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Violating your probation, even on accident, can result in jail

You were charged with a serious crime. After you entered a guilty plea or got convicted, you were fortunate enough to receive probation in lieu of prison time. While knowing you have a criminal record can be sobering and humbling, you likely feel fortunate that you've received a second chance. You want to follow the terms of your probation and move on with your life. Unfortunately, something goes awry.

Probation violations can vary. Perhaps you tried to break up a fight in your neighborhood or on your way home from work. You were being a good neighbor, but you still ended up in trouble when police came. Maybe you had no idea that your roommate was doing drugs until he got arrested, and you ended up getting accused of violating your probation by living with him. It's possible you just bumped into an old friend, who has a felony record. Whatever happened, you need to be proactive in your approach or a simple misunderstanding could cost you your freedom.

Probation terms are strict

In order to facilitate good decision making and public safety, those on probation are closely monitored by a probation officer. Their homes are subject to search. Probation officers may even visit their work to ensure they have the job they claim. In general, people on probation must keep a permanent residence and work a job. These conditions, of course, ignore how much harder it can be to get and keep a job after a criminal conviction.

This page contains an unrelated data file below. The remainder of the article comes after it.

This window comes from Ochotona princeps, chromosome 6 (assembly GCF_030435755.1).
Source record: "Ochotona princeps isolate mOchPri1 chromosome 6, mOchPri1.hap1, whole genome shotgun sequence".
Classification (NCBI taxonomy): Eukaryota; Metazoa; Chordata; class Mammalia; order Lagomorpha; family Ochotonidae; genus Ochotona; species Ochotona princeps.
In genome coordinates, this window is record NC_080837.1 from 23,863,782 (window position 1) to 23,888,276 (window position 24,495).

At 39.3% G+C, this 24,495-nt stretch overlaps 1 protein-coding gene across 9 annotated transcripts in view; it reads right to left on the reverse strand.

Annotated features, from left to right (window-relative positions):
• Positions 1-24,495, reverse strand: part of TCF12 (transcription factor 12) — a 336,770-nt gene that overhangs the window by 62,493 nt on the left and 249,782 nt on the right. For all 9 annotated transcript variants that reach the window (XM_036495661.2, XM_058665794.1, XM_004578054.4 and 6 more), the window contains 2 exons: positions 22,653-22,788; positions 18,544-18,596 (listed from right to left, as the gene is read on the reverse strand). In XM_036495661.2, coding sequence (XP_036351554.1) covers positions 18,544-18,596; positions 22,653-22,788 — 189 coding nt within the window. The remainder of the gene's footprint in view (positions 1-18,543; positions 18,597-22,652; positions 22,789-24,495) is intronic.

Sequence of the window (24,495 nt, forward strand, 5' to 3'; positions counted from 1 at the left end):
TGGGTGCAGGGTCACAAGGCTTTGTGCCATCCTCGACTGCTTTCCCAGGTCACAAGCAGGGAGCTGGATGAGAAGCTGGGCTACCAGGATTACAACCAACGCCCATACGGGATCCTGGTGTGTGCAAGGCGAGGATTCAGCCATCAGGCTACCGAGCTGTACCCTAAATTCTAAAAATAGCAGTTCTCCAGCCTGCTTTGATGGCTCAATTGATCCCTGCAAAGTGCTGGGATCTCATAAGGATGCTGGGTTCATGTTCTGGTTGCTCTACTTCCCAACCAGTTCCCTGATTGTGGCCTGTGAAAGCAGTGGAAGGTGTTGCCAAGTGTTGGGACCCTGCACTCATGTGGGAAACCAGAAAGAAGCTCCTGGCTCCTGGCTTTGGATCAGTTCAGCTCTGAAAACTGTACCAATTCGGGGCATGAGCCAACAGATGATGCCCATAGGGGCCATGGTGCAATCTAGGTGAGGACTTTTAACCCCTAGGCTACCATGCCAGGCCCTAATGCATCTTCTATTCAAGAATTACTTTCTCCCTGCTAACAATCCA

Tennessee also has rules that state the person on probation may not drink to excess, be present where a crime is committed or change addresses without providing 10-day notice to the probation officer. Mistakes do happen, as do social fallouts between roommates. A simple argument about chores could ultimately end with your needing to move immediately and unintentionally violating your probation.

Probation violations can mean serving your full sentence

If the courts decide that your probation violation was a serious matter, you could end up in jail, completing the full sentence you had originally avoided. That's why it is so important to know and understand the terms of your probation. Ideally, you work with your probation officer to build a positive and trusting relationship. That way, if something unusual happens that could result in a violation, your probation officer may be willing to work with you.

If the violation gets reported to the courts, you could end up facing a judge again. The judge could decide to impose your original sentence because of the alleged violation. Preparing for that moment can make a major difference in the outcome of the process for you. You should do your best to avoid violating your probation, but you also need to be ready to defend yourself in the event of a violation.

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